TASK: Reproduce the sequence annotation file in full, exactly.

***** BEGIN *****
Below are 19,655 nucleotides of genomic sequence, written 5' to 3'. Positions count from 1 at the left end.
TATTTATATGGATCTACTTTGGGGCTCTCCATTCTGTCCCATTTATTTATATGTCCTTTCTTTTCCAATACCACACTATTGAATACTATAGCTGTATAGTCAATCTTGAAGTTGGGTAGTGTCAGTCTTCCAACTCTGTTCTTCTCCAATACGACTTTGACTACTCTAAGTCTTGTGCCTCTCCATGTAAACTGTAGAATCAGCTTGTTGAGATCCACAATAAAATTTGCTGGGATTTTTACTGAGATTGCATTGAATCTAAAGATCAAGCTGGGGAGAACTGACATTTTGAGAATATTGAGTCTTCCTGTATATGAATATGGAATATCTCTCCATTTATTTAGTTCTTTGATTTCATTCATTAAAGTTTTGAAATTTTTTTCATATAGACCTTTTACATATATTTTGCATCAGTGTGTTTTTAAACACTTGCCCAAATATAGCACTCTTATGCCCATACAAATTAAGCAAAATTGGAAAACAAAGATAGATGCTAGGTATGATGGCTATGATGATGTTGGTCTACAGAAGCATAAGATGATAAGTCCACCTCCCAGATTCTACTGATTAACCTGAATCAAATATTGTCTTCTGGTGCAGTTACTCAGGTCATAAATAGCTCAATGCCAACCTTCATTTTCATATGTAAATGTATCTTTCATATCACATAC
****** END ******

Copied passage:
Below are 19,655 nucleotides of genomic sequence, written 5' to 3'. Positions count from 1 at the left end.
TATTTATATGGATCTACTTTGGGGCTCTCCATTCTGTCCCATTTATTTATATGTCCTTTCTTTTCCAATACCACACTATTGAATACTATAGCTGTATAGTCAATCTTGAAGTTGGGTAGTGTCAGTCTTCCAACTCTGTTCTTCTCCAATACGACTTTGACTACTCTAAGTCTTGTGCCTCTCCATGTAAACTGTAGAATCAGCTTGTTGAGATCCACAATAAAATTTGCTGGGATTTTTACTGAGATTGCATTGAATCTAAAGATCAAGCTGGGGAGAACTGACATTTTGAGAATATTGAGTCTTCCTGTATATGAATATGGAATATCTCTCCATTTATTTAGTTCTTTGATTTCATTCATTAAAGTTTTGAAATTTTTTTCATATAGACCTTTTACATATATTTTGCATCAGTGTGTTTTTAAACACTTGCCCAAATATAGCACTCTTATGCCCATACAAATTAAGCAAAATTGGAAAACAAAGATAGATGCTAGGTATGATGGCTATGATGATGTTGGTCTACAGAAGCATAAGATGATAAGTCCACCTCCCAGATTCTACTGATTAACCTGAATCAAATATTGTCTTCTGGTGCAGTTACTCAGGTCATAAATAGCTCAATGCCAACCTTCATTTTCATATGTAAATGTATCTTTCATATCACATAC